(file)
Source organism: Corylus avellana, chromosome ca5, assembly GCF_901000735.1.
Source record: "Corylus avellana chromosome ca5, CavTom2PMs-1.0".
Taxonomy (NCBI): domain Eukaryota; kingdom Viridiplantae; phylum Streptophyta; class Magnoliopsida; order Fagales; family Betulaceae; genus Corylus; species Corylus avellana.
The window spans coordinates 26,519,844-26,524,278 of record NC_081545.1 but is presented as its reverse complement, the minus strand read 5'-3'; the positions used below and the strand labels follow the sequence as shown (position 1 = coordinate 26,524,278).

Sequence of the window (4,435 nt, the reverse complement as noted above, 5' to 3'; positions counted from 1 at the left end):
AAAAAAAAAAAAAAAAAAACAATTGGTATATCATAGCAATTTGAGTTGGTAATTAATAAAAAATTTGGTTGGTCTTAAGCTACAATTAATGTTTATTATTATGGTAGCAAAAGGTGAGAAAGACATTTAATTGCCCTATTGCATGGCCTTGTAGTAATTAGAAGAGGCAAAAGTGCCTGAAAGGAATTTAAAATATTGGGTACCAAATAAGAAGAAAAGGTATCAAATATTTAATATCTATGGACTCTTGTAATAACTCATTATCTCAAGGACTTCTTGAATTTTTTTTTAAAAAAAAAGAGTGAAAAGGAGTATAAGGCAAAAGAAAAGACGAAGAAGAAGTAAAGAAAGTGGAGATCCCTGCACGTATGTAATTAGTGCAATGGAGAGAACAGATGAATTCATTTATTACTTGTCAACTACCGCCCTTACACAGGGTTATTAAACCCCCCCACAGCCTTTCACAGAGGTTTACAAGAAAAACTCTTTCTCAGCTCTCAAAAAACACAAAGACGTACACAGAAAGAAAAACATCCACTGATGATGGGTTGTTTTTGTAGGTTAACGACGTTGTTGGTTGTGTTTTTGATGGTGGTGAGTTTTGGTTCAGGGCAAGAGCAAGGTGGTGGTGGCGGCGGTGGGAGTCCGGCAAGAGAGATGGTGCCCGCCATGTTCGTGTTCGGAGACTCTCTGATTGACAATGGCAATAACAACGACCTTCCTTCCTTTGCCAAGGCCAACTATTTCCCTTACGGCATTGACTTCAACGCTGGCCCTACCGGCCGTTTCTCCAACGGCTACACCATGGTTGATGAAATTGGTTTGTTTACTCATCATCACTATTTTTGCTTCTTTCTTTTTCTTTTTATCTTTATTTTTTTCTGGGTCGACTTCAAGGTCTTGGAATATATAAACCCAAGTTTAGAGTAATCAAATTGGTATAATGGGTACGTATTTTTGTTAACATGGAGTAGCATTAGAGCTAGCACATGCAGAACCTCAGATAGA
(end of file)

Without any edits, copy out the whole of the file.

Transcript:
Source organism: Corylus avellana, chromosome ca5, assembly GCF_901000735.1.
Source record: "Corylus avellana chromosome ca5, CavTom2PMs-1.0".
Taxonomy (NCBI): domain Eukaryota; kingdom Viridiplantae; phylum Streptophyta; class Magnoliopsida; order Fagales; family Betulaceae; genus Corylus; species Corylus avellana.
The window spans coordinates 26,519,844-26,524,278 of record NC_081545.1 but is presented as its reverse complement, the minus strand read 5'-3'; the positions used below and the strand labels follow the sequence as shown (position 1 = coordinate 26,524,278).

Sequence of the window (4,435 nt, the reverse complement as noted above, 5' to 3'; positions counted from 1 at the left end):
AAAAAAAAAAAAAAAAAAACAATTGGTATATCATAGCAATTTGAGTTGGTAATTAATAAAAAATTTGGTTGGTCTTAAGCTACAATTAATGTTTATTATTATGGTAGCAAAAGGTGAGAAAGACATTTAATTGCCCTATTGCATGGCCTTGTAGTAATTAGAAGAGGCAAAAGTGCCTGAAAGGAATTTAAAATATTGGGTACCAAATAAGAAGAAAAGGTATCAAATATTTAATATCTATGGACTCTTGTAATAACTCATTATCTCAAGGACTTCTTGAATTTTTTTTTAAAAAAAAAGAGTGAAAAGGAGTATAAGGCAAAAGAAAAGACGAAGAAGAAGTAAAGAAAGTGGAGATCCCTGCACGTATGTAATTAGTGCAATGGAGAGAACAGATGAATTCATTTATTACTTGTCAACTACCGCCCTTACACAGGGTTATTAAACCCCCCCACAGCCTTTCACAGAGGTTTACAAGAAAAACTCTTTCTCAGCTCTCAAAAAACACAAAGACGTACACAGAAAGAAAAACATCCACTGATGATGGGTTGTTTTTGTAGGTTAACGACGTTGTTGGTTGTGTTTTTGATGGTGGTGAGTTTTGGTTCAGGGCAAGAGCAAGGTGGTGGTGGCGGCGGTGGGAGTCCGGCAAGAGAGATGGTGCCCGCCATGTTCGTGTTCGGAGACTCTCTGATTGACAATGGCAATAACAACGACCTTCCTTCCTTTGCCAAGGCCAACTATTTCCCTTACGGCATTGACTTCAACGCTGGCCCTACCGGCCGTTTCTCCAACGGCTACACCATGGTTGATGAAATTGGTTTGTTTACTCATCATCACTATTTTTGCTTCTTTCTTTTTCTTTTTATCTTTATTTTTTTCTGGGTCGACTTCAAGGTCTTGGAATATATAAACCCAAGTTTAGAGTAATCAAATTGGTATAATGGGTACGTATTTTTGTTAACATGGAGTAGCATTAGAGCTAGCACATGCAGAACCTCAGATAGA